I came to Connecticut in May 1984. I thought I did a good job on the air, but being a little over-the-top was the only way I stood out from my competitors.
All that changed September 27, 1985 when Hurricane Gloria made landfall in Connecticut.
For me, it was a career changing event. It was a chance to let people know, though I might screw around when the weather was nice, I was trustworthy when weather was critical. At least that’s how I saw it.
1984 doesn’t seem so long ago, but it was eons ago in technology and forecasting technique. The possibility of this hurricane came up in a conversation five days before landfall. A friend noted an interesting system and some rudimentary computer guidance brought it vaguely up the coast.
As I remember it today, each successive day continued with the storm on a fairly consistent track.
Looking back, I realize I was a sucker. These forecasts were well beyond the capability of the available models. That they were right was dumb luck!
A few days before Gloria struck, I started sharing my concerns with my boss and he put together a plan. Again, in hindsight we were so innocent. Today, wall-to-wall coverage would begin days before the storm struck. In 1985, with the storm due midday, we planned on running Good Morning America in its entirety!
I stayed after the late news, doing cut-ins through the night. No one was watching, but I was there.
We had little morning news presence back then. I don’t even remember who it was, but a single person produced and reported in the morning.
At 7:00 AM we switched to GMA. Every half hour their meteorologist reported the national weather, including the upcoming hurricane. The graphics on GMA were wrong¹. Every half hour I’d follow Dave Murray, asking the viewers to believe me and not him.
Before long, we were on-the-air non-stop. The station really did an amazing job. I still remember some live shots, especially David Henry’s from Bridgeport, as if they happened yesterday.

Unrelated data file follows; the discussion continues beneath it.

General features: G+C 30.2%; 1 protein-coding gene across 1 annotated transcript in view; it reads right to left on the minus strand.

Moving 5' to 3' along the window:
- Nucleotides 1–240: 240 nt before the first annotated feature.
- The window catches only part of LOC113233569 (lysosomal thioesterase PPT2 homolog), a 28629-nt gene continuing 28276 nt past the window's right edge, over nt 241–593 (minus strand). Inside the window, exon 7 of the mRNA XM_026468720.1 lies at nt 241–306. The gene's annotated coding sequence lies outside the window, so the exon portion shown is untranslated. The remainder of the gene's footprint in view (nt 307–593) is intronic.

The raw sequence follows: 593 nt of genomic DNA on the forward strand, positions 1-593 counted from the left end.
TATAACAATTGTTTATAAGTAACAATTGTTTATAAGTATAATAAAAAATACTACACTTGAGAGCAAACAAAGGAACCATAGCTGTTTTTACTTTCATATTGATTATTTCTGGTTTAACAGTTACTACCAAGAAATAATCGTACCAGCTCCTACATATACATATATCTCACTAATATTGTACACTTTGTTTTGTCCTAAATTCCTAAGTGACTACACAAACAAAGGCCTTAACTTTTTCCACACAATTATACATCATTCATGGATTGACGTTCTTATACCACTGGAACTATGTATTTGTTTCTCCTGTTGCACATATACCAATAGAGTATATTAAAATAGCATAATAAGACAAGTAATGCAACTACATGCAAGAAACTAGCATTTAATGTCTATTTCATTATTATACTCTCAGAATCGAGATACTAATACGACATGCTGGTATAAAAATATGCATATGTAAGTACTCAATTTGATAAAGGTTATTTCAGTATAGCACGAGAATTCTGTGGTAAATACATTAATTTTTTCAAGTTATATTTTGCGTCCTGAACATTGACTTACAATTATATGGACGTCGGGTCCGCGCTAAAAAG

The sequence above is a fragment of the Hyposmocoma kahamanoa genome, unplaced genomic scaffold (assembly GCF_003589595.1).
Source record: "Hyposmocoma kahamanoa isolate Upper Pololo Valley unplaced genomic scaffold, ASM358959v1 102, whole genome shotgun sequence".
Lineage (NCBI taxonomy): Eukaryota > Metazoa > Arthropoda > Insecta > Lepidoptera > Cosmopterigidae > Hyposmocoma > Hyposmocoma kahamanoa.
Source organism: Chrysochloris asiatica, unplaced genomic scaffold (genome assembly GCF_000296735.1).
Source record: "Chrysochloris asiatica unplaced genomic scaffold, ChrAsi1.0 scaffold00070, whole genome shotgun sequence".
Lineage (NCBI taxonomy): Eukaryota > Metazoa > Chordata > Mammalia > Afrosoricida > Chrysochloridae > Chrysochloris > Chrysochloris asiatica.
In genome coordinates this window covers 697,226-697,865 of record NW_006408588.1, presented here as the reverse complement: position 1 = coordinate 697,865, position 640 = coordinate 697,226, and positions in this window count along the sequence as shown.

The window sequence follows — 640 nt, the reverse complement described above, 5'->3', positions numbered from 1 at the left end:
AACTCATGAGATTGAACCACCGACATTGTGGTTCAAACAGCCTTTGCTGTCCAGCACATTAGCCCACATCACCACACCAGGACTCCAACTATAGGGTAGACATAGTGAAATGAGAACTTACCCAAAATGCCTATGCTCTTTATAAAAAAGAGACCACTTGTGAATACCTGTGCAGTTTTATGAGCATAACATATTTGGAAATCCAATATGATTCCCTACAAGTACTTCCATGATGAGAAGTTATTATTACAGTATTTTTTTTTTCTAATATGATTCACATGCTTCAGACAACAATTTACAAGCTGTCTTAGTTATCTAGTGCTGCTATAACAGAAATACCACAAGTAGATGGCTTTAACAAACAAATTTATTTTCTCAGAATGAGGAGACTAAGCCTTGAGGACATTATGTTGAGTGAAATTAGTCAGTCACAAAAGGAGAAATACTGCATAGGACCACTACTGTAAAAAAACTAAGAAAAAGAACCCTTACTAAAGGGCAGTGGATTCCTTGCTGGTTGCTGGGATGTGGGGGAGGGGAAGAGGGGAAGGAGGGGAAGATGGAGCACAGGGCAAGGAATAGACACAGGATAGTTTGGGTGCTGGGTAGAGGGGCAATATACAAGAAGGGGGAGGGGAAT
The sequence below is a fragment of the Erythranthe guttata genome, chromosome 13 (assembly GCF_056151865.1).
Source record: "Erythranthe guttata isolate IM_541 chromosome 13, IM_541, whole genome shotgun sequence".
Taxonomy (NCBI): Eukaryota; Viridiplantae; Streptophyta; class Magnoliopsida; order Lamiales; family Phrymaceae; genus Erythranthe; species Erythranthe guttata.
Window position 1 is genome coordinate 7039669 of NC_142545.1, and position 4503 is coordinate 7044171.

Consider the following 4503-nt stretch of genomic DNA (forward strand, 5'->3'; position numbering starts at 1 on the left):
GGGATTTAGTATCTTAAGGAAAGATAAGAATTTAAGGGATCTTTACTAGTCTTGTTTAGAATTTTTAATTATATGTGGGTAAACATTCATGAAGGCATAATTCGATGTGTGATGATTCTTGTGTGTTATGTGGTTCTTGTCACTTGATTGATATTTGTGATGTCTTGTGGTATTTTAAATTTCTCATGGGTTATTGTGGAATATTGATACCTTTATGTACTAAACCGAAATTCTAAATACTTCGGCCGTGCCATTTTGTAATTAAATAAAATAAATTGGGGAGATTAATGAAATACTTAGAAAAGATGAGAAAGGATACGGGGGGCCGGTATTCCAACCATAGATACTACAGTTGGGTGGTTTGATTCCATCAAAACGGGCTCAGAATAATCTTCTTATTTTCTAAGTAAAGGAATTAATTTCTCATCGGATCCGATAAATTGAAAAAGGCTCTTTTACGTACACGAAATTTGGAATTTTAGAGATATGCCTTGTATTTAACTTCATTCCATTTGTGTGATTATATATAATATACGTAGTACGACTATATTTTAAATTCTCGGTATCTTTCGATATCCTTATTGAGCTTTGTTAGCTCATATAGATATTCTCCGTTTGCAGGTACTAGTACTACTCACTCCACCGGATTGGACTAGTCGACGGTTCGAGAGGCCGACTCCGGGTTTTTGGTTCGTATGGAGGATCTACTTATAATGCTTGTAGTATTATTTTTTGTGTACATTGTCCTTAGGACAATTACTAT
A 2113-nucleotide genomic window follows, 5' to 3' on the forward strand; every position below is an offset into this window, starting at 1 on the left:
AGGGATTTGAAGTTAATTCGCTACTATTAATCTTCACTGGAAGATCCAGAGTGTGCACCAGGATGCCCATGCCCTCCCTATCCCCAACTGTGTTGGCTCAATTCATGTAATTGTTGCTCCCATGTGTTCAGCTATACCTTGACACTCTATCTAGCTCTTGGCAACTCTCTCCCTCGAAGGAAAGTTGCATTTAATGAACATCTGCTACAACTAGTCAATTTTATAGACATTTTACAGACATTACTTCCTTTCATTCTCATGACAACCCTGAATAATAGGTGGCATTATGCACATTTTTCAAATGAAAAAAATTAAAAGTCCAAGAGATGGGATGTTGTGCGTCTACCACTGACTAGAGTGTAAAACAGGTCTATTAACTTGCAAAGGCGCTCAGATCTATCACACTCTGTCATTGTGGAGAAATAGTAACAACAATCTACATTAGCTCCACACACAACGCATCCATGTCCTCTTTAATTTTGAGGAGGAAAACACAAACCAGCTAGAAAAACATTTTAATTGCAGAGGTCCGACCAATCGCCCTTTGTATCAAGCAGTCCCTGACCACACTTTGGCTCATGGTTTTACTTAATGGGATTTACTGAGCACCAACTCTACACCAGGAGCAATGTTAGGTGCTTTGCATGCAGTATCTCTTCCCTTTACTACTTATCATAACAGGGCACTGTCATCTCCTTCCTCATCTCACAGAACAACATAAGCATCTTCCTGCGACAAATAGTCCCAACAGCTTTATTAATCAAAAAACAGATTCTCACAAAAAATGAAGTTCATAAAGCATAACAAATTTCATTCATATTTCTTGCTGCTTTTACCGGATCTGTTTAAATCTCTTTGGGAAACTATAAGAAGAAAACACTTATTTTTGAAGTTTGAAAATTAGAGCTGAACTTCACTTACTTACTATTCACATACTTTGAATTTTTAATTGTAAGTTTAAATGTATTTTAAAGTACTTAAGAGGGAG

Gloria had been a Category 3 hurricane with 125 mph winds, but was a shadow of her former self when she hit Long Island and then Connecticut. Officially, Gloria hit Connecticut with 90 mph sustained winds. Today, I doubt even that number. Whatever it was, it was frightening. Half the state lost power.
My friend Diane Smith lost a beautiful sailboat. Other friends and co-workers would lose trees and power – in some cases for a week or more.
I watched the storm on the Weather Service’s ancient radar. As it approached Connecticut, the eye opened up. We had one eyewall pass overhead and that was it. The southern half of this north moving storm no longer existed.
By nightfall Gloria was gone and Connecticut was picking up the pieces.
A day or two later in the New Haven Register, Carolyn Wyman didn’t talk about my coverage, she wrote about my disheveled hair, wondering if it was an affectation. I was crushed. I wonder if Carolyn (who seems like a nice person) knows I still remember? I wonder if she still feels that way?
On second thought, maybe I don’t want to know.
Hurricane Gloria was where I first realized, no matter how important it made my job, I didn’t want really bad weather to come here. Some forecasters do. Some meteorologists salivate over tornadoes and hurricanes. I, on the other hand, had my fill on that one day.
Years later, Governor (now prisoner) John Rowland told me he was waiting for houses to start blowing through the streets of Waterbury. To some, the storm was a disappointment. To others, especially along the Connecticut shoreline, it was a few hours of terror.
I am looking forward to seeing some of the old video and trying to remember what it was like watching it the first time. I am petrified that among the old clips will be a little cut of me, 20 years younger, looking like I was 15.
¹ – As far as I could tell, a graphic artist preparing the maps traced the correct forecast track. Unfortunately, the line she/he drew wasn’t centered on the pen, but was actually to the right of it. That was common back then.